4-6 May 2015
Union South
US/Central timezone

KPipe: A Short-Baseline Muon-Neutrino Disappearance Experiment using Neutrinos from Kaon Decay-at-rest

5 May 2015, 14:54
WI Idea (Union South)

WI Idea

Union South

1308 West Dayton Street, Madison, WI 53706
Accelerator-Based Neutrino Physics Accelerator-Based Neutrino


Taritree Wongjirad (MIT)


Recently, anomalies consistent with neutrino oscillations with mass splittings on the order of 1 eV2 have been observed. These anomalies have been seen in experiments measuring nue appearance and nue/nue-bar disappearance, while no corresponding evidence for muon neutrino disappearance has been detected. A common interpretation of the anomalies involves postulating the existence of one or more “sterile” neutrinos that, unlike the three Standard Model neutrinos, do not interact via the electroweak force. While models with sterile neutrinos can explain the current data, they all require that some amount of muon neutrino disappearance must occur, with several models indicating that evidence for the process might have been just below the sensitivities of past experiments. In this talk, I present a new type of experiment that will search for muon neutrino disappearance at the Materials and Life Science Facility (MLF), which is a part of the JPARC accelerator complex in Tokai, Japan. The facility features a high intensity, pulsed beam of 3 GeV protons used to produce neutron, muons, and neutrinos for various experiments. In our proposal, we would measure mono-energetic neutrinos coming from kaon decay-at-rest with a detector consisting of a 3 m diameter by 90 m long pipe filled with liquid scintillator. This setup would aim to measure directly the L/E oscillation wave in the event rate along the length of the detector. Such a signal would provide convincing evidence for a sterile neutrino and avoids some of the difficulties in past experiments in characterizing the incoming neutrino flux and modeling neutrino-nucleus interaction cross sections.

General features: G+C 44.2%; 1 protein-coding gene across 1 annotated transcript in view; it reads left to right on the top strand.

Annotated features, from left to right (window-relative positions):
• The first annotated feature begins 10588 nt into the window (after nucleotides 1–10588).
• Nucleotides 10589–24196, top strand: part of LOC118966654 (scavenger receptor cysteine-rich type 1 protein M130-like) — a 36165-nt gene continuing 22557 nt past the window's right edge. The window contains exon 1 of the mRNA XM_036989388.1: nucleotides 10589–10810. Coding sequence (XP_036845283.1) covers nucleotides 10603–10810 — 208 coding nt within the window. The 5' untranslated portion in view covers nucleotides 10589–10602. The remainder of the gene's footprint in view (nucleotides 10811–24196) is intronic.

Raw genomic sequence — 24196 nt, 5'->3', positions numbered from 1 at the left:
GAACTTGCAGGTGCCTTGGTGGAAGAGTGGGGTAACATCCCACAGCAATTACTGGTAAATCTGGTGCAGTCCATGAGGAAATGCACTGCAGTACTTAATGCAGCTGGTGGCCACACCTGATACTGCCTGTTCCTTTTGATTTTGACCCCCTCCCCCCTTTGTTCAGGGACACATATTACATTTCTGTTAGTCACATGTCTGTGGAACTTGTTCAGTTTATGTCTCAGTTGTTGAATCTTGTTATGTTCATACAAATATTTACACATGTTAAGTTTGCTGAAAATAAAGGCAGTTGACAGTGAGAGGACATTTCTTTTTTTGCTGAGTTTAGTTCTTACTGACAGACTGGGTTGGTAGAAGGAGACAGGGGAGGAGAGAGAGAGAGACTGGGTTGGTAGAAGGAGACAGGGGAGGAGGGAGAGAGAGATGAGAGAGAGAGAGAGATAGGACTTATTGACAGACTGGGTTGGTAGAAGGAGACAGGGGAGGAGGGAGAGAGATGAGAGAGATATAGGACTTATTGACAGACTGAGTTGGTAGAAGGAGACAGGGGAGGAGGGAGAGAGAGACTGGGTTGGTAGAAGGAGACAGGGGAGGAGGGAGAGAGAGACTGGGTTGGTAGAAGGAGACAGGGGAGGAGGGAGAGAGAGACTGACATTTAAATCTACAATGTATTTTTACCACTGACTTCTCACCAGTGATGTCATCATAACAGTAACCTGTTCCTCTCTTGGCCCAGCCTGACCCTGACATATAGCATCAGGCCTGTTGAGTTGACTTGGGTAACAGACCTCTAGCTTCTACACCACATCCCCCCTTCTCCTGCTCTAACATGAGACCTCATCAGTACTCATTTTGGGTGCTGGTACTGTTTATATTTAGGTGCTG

Primary author


Janet Conrad (MIT) Michael Shaevitz (Columbia University)

Presentation Materials